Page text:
When I move to the new place, I will first seek to get a 65 ft tower up with an even better antenna than my T-11 Log at 38 ft. Here. Then add inverted “L” antennas on 80 & 160, and radials under them.

Then an Antenna Genius,

Then an upgrade to a 6600.

Then start saving for a PGXL.

It wouldn’t make best sense for me invest in the perfect amp before upgrading my rig to an SO2R capable rig.

But from what I have read, it looks like the perfect amp for me.

But this project is going to take some time.

Ken - NM9P
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KF4HR

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Ah ha!  Howard just as we finally close the lid (pun?) on this topic on the other thread, you take the lid back off?  Good for you Howard...  hilarious! :D

Some of these people that brag about working the world with QRP or a few hundred watts and wet noddle antennas, and plastering their walls with awards, then criticize those with big power and big antennas, fail to realize that the stations running the big power and big antennas are sometimes (many times?) compensating for their weak signal.  

But why do I need a PG-XL?  I like having legal limit power when it's necessary, although truth be known, a good portion of the time I do just fine with 100-500 watts and a moderately sized SteppIR yagi and wire antennas.

I specifically like the idea of owning a PG-XL because when I do require full legal power, [from what I've heard] 1500 watts isn't pushing the components of this amp to their ultimate limits, and it's 6xxx Flex compatible. 

Now... if FRS/4o3A would just fill my PG-XL order! :)    

Butch - KF4HR


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mikeatthebeach .

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Well This Summer on 6meter FT8 from the

Southern California Area Many of the Big Guns

With PSK reporter for the 1st time worked

About 20 to 30 stations in Europe and Africa


Many found that only by using 1500Watts

Out with those with big antenna 7 elements

Or more on 80 foot to 90 foot towers did a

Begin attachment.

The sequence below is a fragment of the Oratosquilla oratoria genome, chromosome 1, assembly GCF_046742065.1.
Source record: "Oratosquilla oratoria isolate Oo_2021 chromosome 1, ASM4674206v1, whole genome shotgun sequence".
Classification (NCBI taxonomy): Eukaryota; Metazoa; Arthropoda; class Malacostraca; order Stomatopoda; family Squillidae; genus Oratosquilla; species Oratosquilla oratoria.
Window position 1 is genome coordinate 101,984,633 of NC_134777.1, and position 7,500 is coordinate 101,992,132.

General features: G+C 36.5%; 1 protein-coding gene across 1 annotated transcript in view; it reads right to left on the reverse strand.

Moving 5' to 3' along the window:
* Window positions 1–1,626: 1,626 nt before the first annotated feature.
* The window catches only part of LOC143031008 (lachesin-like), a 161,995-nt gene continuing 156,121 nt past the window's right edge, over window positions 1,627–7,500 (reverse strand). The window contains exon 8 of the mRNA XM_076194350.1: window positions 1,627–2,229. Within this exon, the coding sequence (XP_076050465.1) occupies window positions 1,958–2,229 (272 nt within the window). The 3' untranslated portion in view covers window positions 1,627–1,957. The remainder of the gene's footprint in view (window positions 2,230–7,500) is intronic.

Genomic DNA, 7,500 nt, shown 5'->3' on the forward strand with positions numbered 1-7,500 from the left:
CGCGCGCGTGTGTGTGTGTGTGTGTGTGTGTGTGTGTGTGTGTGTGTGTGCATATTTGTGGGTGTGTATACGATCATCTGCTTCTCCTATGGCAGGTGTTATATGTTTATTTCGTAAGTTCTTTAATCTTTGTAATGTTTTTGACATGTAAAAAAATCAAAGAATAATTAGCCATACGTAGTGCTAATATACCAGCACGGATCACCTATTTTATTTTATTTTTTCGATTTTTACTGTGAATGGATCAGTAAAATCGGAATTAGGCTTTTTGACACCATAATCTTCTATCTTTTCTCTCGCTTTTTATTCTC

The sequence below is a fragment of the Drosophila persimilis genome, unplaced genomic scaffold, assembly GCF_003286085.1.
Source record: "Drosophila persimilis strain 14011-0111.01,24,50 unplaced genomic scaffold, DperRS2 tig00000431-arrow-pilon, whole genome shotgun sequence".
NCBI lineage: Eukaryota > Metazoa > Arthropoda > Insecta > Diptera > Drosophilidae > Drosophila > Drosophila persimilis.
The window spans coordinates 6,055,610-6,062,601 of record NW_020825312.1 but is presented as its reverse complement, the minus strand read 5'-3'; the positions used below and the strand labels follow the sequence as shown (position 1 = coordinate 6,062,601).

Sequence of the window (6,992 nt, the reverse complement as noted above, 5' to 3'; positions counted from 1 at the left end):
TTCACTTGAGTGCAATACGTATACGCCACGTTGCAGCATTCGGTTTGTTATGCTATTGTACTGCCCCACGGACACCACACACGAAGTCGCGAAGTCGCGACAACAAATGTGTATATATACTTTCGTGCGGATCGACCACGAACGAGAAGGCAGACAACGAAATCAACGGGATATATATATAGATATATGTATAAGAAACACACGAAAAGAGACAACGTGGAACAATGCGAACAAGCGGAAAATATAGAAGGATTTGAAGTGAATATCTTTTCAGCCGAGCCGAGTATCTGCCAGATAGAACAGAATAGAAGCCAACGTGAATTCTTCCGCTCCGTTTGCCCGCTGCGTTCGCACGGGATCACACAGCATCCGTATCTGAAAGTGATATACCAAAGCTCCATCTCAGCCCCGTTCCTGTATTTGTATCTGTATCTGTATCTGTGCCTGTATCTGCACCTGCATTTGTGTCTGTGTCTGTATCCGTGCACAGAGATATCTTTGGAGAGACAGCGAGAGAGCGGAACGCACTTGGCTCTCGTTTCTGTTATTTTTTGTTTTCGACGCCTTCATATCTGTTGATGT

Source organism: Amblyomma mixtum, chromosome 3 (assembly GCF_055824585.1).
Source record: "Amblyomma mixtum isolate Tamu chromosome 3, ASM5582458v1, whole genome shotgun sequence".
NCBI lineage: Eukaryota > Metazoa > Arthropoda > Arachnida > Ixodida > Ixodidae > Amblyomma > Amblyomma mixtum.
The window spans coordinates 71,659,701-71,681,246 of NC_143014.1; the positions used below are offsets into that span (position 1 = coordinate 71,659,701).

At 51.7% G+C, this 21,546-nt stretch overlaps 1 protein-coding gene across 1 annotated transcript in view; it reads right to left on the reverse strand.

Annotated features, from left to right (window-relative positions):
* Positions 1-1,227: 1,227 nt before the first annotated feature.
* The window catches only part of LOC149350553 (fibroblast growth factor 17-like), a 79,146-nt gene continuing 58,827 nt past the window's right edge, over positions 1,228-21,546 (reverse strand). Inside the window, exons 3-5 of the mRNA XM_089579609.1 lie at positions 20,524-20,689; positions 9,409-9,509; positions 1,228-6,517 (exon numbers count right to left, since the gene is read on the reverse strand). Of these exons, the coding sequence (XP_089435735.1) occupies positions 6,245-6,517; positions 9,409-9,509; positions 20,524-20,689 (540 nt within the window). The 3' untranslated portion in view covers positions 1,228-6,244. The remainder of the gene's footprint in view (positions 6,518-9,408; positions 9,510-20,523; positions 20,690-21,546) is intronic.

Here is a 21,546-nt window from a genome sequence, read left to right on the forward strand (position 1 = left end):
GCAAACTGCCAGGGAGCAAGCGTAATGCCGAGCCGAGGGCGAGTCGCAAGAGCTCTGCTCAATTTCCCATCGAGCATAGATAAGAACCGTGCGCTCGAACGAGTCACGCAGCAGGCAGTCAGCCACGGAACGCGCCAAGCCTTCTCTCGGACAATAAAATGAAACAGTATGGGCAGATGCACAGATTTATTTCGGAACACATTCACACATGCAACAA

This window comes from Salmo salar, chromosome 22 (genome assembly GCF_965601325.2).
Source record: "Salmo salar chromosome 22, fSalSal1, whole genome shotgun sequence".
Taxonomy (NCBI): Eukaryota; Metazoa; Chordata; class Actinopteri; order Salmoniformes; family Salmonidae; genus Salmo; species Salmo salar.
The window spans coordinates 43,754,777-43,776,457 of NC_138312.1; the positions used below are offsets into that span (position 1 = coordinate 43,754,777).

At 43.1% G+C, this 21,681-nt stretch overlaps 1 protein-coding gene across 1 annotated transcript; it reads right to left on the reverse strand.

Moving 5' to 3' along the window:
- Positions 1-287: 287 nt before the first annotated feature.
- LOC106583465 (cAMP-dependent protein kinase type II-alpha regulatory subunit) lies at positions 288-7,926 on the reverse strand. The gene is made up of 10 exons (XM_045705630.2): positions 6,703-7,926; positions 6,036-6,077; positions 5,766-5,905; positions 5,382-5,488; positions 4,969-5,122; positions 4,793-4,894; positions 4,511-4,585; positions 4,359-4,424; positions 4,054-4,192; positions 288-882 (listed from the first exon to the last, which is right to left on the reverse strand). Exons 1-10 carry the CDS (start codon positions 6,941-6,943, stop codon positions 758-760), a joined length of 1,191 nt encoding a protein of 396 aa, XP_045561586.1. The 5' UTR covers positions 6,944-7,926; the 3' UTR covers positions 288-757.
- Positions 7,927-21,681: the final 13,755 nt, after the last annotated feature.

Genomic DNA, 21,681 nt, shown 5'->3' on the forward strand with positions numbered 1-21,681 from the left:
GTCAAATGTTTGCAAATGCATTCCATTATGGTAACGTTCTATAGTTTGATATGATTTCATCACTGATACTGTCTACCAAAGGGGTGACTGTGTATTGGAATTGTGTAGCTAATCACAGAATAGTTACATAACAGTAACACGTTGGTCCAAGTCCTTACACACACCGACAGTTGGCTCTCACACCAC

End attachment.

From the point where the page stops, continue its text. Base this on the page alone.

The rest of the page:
Major Accomplishment this year to establish

New Records and learn about 6meter Propagation


Many found that with only Max Power that

With sporadic E openings and Multi-hop

That the paths (bearings) were asymmetric

And a lot of new information was learn on

These paths and propagation


For someone to say 100watts is all you need

On FT8 sporadic E openinings and Multipaths

On 6 meters from say Los Angeles to Lagos

Nigeria or Europe are kidding themselves


Totally agree with Howard that certain applications

It takes all you can deliver to make that DX contact


On 6meters most openings are open for a few minutes

And Every Secoond Counts to make that sporadic E

Multi hop Contact on 6meters


73 Mike
(Edited)
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Terry K8EET

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Howard, when the going gets tough just put a /QRP after your call. I remember how dx stations ignored my CQs after dropping the N from my call after getting my general. The thing about FT8 is the DX stations can ignore the +25 signals and call us mortals with the wet noodles.
 
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Ria - N2RJ, Elmer

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FT8 is a weak signal mode. But I have operated legal limit. The key is to know WHEN to use that power level.

On 80, 160 and 6 meters I use legal limit on FT8 a lot. On 40 through 10, not much, maybe once or twice I did. But most times I didn't need to.

1500w can mean the difference between completing contacts and suffering through endless repeats. During PGXL first testing I would run JA every morning for a solid month on 80m. I'm on the East Coast. 

Ria
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Jim KJ7S

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A Quick Congrats on your election win Ria!!  You Go Girl!  =>{)
(assuming I have my info correct)
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Ed, K6VMV

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Hi Howard, first of all I want to thank you for sharing your knowledge and expertise with the rest of us.  I got my Novice ticket in 1955 when I was 12.  My novice station was a Heath AR-3 receiver and a DX20 transmitter.  My antenna was a wet noodle. I had a lot of fun and DX was anything outside of CA.  I've been a ham now for over 60 years and many of you who read the posts here would laugh at my humble stations.  I'm not going to apologize for my little stations. I'm retired military, Viet Nam vet.  They are all I can afford.  I don't have unlimited funds.  But . . . I might have just as much fun as those who are fortunate enough to afford fantastic stations.  I get really excited when I hear a DX station return my call.  It took me weeks to work AC4AAA back in the 70's.  He would work a station in Texas every Wednesday on 20.  i tuned to the freq and listened until their QSO  ended and give a call.  Finally, after many weeks, he heard a 6 calling and we finally had a good QSO.  I ran all over the house I was so excited.  I won't tell you what my antenna was, lets just say it was a very wet noodle but it was the best I could put up at the time.  As a VE, I always encourage new hams to have fun with ham radio.  Put together the best station you can and put up the best antenna you can.  I currently have a 6300, couldn't afford a 6500.  I operate all modes and I am having a blast.  For those of you who can afford dream stations, I truly envy you but please realize not all of us are as fortunate.  From an old salt, I wish all of you fair winds and following seas . . . and DX too.  Have a joyous holiday season.  73,  Ed, K6VMV